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Evansville, Indiana
November 18, 1988     The Message
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November 18, 1988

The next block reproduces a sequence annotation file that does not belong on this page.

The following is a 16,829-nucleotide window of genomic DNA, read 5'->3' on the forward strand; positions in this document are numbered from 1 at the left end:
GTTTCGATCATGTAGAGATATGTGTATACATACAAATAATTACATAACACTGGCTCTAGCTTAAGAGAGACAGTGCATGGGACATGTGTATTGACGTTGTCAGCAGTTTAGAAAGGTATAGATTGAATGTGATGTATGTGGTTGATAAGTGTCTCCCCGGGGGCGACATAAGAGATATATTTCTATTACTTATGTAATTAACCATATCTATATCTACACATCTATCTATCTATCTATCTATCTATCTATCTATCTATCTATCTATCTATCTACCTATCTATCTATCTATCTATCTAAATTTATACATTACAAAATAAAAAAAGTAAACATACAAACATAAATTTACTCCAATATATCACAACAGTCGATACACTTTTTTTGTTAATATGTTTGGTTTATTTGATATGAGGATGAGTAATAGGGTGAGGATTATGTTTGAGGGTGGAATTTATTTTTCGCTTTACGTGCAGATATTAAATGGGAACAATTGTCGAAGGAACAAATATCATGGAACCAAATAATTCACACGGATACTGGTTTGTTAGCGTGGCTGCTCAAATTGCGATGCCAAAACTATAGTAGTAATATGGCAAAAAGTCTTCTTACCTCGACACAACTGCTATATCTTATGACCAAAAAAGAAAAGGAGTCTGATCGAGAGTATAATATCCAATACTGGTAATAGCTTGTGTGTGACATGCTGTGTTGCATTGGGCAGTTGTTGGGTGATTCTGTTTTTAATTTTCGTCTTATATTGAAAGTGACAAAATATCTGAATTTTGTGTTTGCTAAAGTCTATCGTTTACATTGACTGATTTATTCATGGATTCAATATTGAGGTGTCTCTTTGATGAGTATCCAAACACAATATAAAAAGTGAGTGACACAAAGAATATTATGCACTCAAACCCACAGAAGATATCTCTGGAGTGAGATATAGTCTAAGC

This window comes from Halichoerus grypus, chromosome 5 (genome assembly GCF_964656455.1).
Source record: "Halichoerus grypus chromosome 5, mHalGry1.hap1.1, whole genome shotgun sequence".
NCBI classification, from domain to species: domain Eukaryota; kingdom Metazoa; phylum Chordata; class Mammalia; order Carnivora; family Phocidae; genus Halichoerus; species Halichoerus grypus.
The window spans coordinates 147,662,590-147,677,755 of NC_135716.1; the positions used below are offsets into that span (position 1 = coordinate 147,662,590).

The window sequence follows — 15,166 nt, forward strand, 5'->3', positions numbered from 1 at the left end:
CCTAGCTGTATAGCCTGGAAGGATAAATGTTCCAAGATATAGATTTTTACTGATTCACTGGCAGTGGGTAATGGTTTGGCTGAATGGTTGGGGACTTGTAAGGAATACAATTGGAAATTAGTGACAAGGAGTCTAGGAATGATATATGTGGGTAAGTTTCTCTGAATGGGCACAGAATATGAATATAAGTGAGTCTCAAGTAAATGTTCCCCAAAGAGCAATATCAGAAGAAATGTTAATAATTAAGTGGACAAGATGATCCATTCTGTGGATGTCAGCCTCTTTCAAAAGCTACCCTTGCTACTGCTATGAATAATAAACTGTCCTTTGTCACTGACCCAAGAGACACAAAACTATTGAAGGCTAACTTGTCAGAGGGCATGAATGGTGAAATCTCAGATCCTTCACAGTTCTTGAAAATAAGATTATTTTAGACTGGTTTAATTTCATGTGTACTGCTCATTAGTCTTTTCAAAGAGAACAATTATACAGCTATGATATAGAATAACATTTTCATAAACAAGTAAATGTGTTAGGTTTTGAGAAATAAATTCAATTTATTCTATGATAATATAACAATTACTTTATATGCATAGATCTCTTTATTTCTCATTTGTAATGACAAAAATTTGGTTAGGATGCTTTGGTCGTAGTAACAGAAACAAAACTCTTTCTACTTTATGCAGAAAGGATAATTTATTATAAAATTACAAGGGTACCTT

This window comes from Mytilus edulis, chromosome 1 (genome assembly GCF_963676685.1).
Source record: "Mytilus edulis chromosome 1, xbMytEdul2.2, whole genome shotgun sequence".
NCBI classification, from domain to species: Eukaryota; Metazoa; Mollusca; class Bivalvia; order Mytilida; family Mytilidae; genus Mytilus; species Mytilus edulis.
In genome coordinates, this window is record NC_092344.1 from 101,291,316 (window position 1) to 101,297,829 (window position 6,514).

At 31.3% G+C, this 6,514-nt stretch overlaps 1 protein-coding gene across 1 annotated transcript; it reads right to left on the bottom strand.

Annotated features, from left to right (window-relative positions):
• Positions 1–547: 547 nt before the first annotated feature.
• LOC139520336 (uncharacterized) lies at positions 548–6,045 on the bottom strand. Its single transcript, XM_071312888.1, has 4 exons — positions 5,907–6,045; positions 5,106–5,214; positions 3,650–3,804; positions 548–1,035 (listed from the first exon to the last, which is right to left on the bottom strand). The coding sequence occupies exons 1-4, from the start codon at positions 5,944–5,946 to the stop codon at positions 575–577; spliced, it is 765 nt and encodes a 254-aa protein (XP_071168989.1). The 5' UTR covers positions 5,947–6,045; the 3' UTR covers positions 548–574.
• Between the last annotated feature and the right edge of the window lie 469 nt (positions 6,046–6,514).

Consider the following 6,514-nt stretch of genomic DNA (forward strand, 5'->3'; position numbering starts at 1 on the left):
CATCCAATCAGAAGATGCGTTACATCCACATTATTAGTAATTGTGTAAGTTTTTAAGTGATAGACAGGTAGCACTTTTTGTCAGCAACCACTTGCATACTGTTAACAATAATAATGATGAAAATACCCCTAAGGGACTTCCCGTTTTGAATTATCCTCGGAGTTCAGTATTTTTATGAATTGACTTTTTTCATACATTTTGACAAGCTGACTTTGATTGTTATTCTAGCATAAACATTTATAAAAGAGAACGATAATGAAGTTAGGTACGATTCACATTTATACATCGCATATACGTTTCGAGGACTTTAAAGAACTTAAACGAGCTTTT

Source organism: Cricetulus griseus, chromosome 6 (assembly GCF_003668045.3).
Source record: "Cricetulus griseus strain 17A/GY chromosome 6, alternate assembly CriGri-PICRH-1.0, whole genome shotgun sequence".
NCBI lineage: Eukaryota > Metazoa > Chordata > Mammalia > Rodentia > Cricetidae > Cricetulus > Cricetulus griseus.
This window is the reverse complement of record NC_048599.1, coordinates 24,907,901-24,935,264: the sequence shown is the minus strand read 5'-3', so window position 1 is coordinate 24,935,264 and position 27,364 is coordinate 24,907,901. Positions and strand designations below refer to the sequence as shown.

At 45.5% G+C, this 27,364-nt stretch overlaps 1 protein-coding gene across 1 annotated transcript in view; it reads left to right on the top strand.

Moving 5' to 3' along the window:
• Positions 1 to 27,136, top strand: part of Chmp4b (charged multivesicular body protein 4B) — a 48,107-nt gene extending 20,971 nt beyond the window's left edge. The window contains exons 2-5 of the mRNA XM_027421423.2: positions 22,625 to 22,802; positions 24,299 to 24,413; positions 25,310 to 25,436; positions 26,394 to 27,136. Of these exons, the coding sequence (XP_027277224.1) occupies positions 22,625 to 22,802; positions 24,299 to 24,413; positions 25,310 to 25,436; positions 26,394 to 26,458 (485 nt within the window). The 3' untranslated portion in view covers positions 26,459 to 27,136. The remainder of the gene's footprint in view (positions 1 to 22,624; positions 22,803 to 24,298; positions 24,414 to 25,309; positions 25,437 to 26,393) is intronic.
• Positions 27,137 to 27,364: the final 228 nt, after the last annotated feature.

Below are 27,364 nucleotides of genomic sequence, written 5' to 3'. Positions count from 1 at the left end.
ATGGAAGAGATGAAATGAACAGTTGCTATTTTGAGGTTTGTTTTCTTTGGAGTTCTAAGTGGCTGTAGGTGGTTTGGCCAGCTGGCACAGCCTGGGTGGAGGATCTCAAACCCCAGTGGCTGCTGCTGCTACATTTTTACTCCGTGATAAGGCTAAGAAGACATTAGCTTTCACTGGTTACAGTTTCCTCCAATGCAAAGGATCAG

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4 Editorial The Message -- for Catholics of Southwestern Indiana November 18, 1988 By PAUL LEINGANG Message Editor In spiritual, human matters bishop has touched our lives Bishop Francis R. Shed was only 73 when I first met him. Now he is within days of 75, and within an uncertain time of near retirement. I know very little of those 75 years, and just a bit more about the last two. I know a few facts about his nearly 50 years as a priest -- his life in Memphis, Nashville and Knoxville where he served as pastor and school principal. I know a few of the details about his almost 19 years of service to the Diocese of Evansville -- his life as shepherd, teacher and bishop. It is not fact or detail which we will celebrate this weekend with Bishop Shed. It is the man whom we honor, because he has somehow become involved in our lives. "I remember when you confirmed me," reads a typical letter of thanks from a student who took the time to write a note to the bishop on the occa- sion of this weekend celebration. Such a letter con- tinues, with the writer commenting on a sermon or a smile from the bishop -- remembered now and appreciated as the time the bishop somehow was a part of another's life. "Thank you for approving our building," reads another letter. "Thank you for our school." Perhaps one of the thoughts comes from some- one who does not know what to write, or perhaps it comes from someone more perceptive than all the others: "Thank you for being bishop." It is in thanks for this man who is our bishop that we celebrate this weekend. My appreciation for this man who is bishop comes from a relatively few months of acquain- tance. From a conversation at lunch. From a prayer. From a story. For some, he is a figure of authority. This man is a bishop who made the right decision or the wrong decision or no decision at all. Such is the hope and the hazard of almost 19 years -- that what is done is at times for the best, and at times not; and that some things are always left undone. For others, especially those who have written their thoughts and their feelings, this bishop is a man who has touched their lives with his humanity. So it is for me. This man may be a bishop, but this bishop is a man-- one who cares for other people. I remember the first time I met him. After a five hour drive from the Iowa border on Friday night and a few hours with relatives near St. Louis on Saturday morning, I drove to Evansville to meet the bishop on a Saturday afternoon. We talked for hours. That conversation and others -- With the bishop and with other people in the diocese -- led me to make a drastic change in my life and in the life of my family. It was a change in jobs for me, a change which led to a new job for my wife, and a change in school for my children -- it was a life uprobted and transplanted. Such changes may be more dramatic, on the surface, than the changes wrought in the lives of others who have been in contact with Bishop Shea, but all of us in the diocese have been changed in some way. In matters spiritual and in matters human, this bishop has touched our lives. The spiritual and the human in this man are one and the same. For being teacher, priest and shepherd, we thank you, Bishop Shea. Thank you for being bishop. Washington Letter JFK's CatholMty: walking apolitical tightrope By LAURIE HANSEN NC News Service WASHINGTON (NC) -- Twenty-five years after the assassination of President John F. Kennedy, Catholic scholars says his election both allayed suspicions about Catholics and contributed to an overly strict interpretation of the separation of church and state. Kennedy's election in 1960 and subsequent 1,000 days in office are still considered to be a momentous juncture in the history of U.S. Catholicism. His afficionados worldwide, from the United States to Ireland, from Spain to Colum- bia, have named parks and libraries, barrios and scholar- ship funds for the first Catholic U.S. chief of state. At campaign time, local, state and national political can- didates of both parties quote him with abandon. An unen- ding stream of Kennedy books and movies, some more com- plimentary than others -- can- not satiate the public's appetite. rhoMESSAGE 4200 N. Kentucky Ave Evansville, IN 47724-0,60 Weekly newspaper of the Diocese of Evansville Published weekly except last week in December by the Catholic Press of Evansville Publisher Bishop Francis R Shed Associate Publisher Ray Joaeph Zihak Edftor Paul komgang Clrculatlorl Mgr Mrs Rose Momrastelle' Production Mg, PPlll Beget Advertising Mgr Dan Hort'l Address all communications to P L; Bo 4169, Evansville, IN 47724-0169 Pnon (812) 424-5536 Subscrlptlo,, rat0: $15 per year Entered as 2no class mallei at the posl of- hco in Evansville, IN 4770 , Pu01icaUorl number 843800 Postmaster: Return POE) torm 3579 to the Office of Publication Copyright 1988 Catholic Press of Evansville Kennedy proved to the nation that catholicism was "no im- pediment" to doing the job, said Jesuit Father Avery Dulles, a Catholic theologian at For- dham University in New York. "He maintained a correct at- titude toward the church in the sense of public acknowledge- ment of his faith, but when it came to making policy he also tried to keep his distance from his own Catholic Church," Msgr. John Tracy Ellis, a promi- nent church historian, said. According to Msgr. Ellis, the 35th president's views on church and state were in line with the U.S. tradition of keep- ing the two separate -- a tradi- tion, he said, that has been in- voked "from the dawn of the republic on." But a televised campaign speech by Kennedy before the Greater Houston Ministerial Association in 1960 during which he tackled church-state issues head-on" gave the wrong impression of the connection between religion and politics," in the view of Father Dulles, a convert whose own family of Presbyterians included several noted statesmen. His father was John Foster Dulles, secretary of state under President Eisenhower and a Presbyterian elder. Allen Dulles, his uncle, was director of the CIA. A great-grandfather, John Watson Foster, was secretary of state under Presi- dent Benjamin Harrison. And a great-uncle, Robert Lansing, held the same post under Presi- dent Woodrow Wilson In his speech to the Houston association. Kennedy assuaged the tears of Protestants concern- ed that his church would have undue influence on his policies by speaking at "an Amerma where the separation of church and state is absolute." Precisely as a result of the church-state separation, said Father Dulles, there is "room for a wide spectrum of philosophies about the human person and society, room for people in public life who stand within a variety of religious traditions." He urged Catholic officials to walk a political tightrope -- not ignoring that a majority of their constituencies may be non- Catholic, but at the same time acknowledging that many values based on church social teaching and reason can be "made broadly acceptable." He cited the church's "just war" theory and opposition to slavery as examples. In principle, said Father Dulles, this is also true of abor- tion. Though controversial in many circles, the church posi- tion against abortion is based on natural law and a respect for life, which find sympathy from many Protestants and Jews, he said. But today, said Father Dulles, statesmen are discouraged from allowing religious values to af- fect their decision making. In- terpreting the separation of church and state as "denying the church a prophetic role" has created a vacuum in the public forum, he said. At a time when the U.S. bishops have analyzed from a moral perspective and then boldly spoken out on issues of the day, from war and peace to the economy, the Catholic laity has been reluctant to follow suit, said Father Dulles. Yet numbers of lay Catholics m public office are on the rise. In 1961. when Kennedy became president. 100 of the 535 members of the House and Senate were Catholics. The 100th Congress, which ended in late Ocotber, included 141 Catholic senators and + representatives. "lf you were to ask where did Catholics break through on the U.S. national scene, it would be Richard J. Daley of Chicago in the realm of politics," said headed the Midwestern city's Msgr. Ellis. Democratic machine and was Why politics? "Catholics considered one of the most seemed very skilled in politics, powerful Democrats in the especially the Irish bosses in nation. the big cities -- Mayor Daley in In this respect, said Msgr. Chicago, others in Boston and Ellis, "JFK's election was the New York," said the church culmination of what had been historian. The late Mayor See WASHINGTONpage16 Outstanding To the editor, Your Election '88 Supple- ment was an outstanding exam- ple of excellence in journalism. You provided your readers with a wealth of reliable information to assist them in voting from a base of knowledge. And you clearly demonstrated the link between faith and politics, without ever telling anyone how to vote. Letters to the editor ] Dr. M. Desmond Ryan Executive Director Indiana Catholic Conference The Message readers are blessed to have such a skilled and dedicated staff of jour- nalists to serve them. We at the Indiana Catholic Conference appreciate your efforts. Commended To the editor, You and the Message staff are to be commended for the outstanding work on the Voters' Education Supplement. Responses to the questionnaire were enlightening for what they revealed and for what was left unspoken. There aren't enough superlatives to convey my gratitude and thanks. BRAVO! Jan Steftenagel Jasper, Ind. A letter to Bishop Shea Dear Bishop Shea, Thank you for enabling Sister Emma Jochum to organize listening sessions for the first draft of "Parteners in the Mystery of Redemption." We ap- preciate being able to have the opportunity to respond to this pastoral as the people of the Evansville diocese. We are grateful for the ar- ticles that have been written in the Message. They have given insight and informa- l tion to educate us concern- ing the issues covered in the pastoral. We hope this is just the beginning and not the end in our journey to become true "partners in the mystery of Redemption." Your Sisters in Christ, Members of the Personal and Spiritual Development Committee Sisters of St. Benedict Ferdinand, Ind.